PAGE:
The strangest part of the Rachel Dolezal saga is that she may be a sign of things to come.
While 60 percent of Pew respondents say they are "proud" of their identity, life doesn't always give them the pleasure of that experience. Passing for multiracial Americans may even be a measure of personal identity. According to Pew, many multiracial adults with black backgrounds "have a set of experiences, attitudes and social interactions that are much more closely aligned with the black community"—not because they sought those experiences out, but because 69 percent say "most people view them as black or African-American." By contrast, biracial white and Asian adults "feel more closely connected to whites than to Asians," by the same principal.
The irony, of course, is that the "average American" of the future won’t be easily pigeonholed into a racial category based on appearance. In October 2013, National Geographic hired renowned portrait photographer Martin Schoeller to capture the faces of America’s multiracial future. The results are astounding, and quite telling. "In today’s presumably more accepting world, people with complex cultural and racial origins become more fluid and playful with what they call themselves," writes Lise Funderburg. "On playgrounds and college campuses, you’ll find such homespun terms as Blackanese, Filatino, Chicanese, and Korgentinian."
In reality, the future of America may be one where, transmuted by the demographic and anthropological currents of history, racial identity becomes something determined by choice and desire, rather than centuries of structural forces—and their corresponding privileges and burdens. And as race becomes increasingly fluid, the results may yield less and less anxiety about not just who's white and who's black, but who gets to "make" those distinctions in the first place. As sociologist Nikka Khanna told Pacific Standard: "Race isn’t real, but we make it real. We attach meaning to what it means to be black or white or Asian in our society, and because of that we oftentimes police the boundaries of different racial groups, about who belongs and who doesn’t belong."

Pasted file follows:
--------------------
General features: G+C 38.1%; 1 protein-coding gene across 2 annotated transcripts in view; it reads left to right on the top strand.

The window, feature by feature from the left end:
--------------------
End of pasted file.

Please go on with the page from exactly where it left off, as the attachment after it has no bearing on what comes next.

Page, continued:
Make no mistake: Rachel Dolezal deceived her colleagues about her personal background, regardless of the remarkable and important work she did as a member of the NAACP, or, more importantly, the fact that she self-identifies as black. But the general lesson of her years-long deception—that race isn’t genetic, but a social construct dictated by centuries of history—is oddly salient for a generation of Americans more politically, culturally, and ethnically diverse than any in history. The questions of race and identity posed by the Dolezal saga are ones multiracial Americans have experienced for at least a generation, and ones that the next generation will have to grapple with as well—it’s just a shame that the impetus for this conversation had to come from the strange story of a single woman.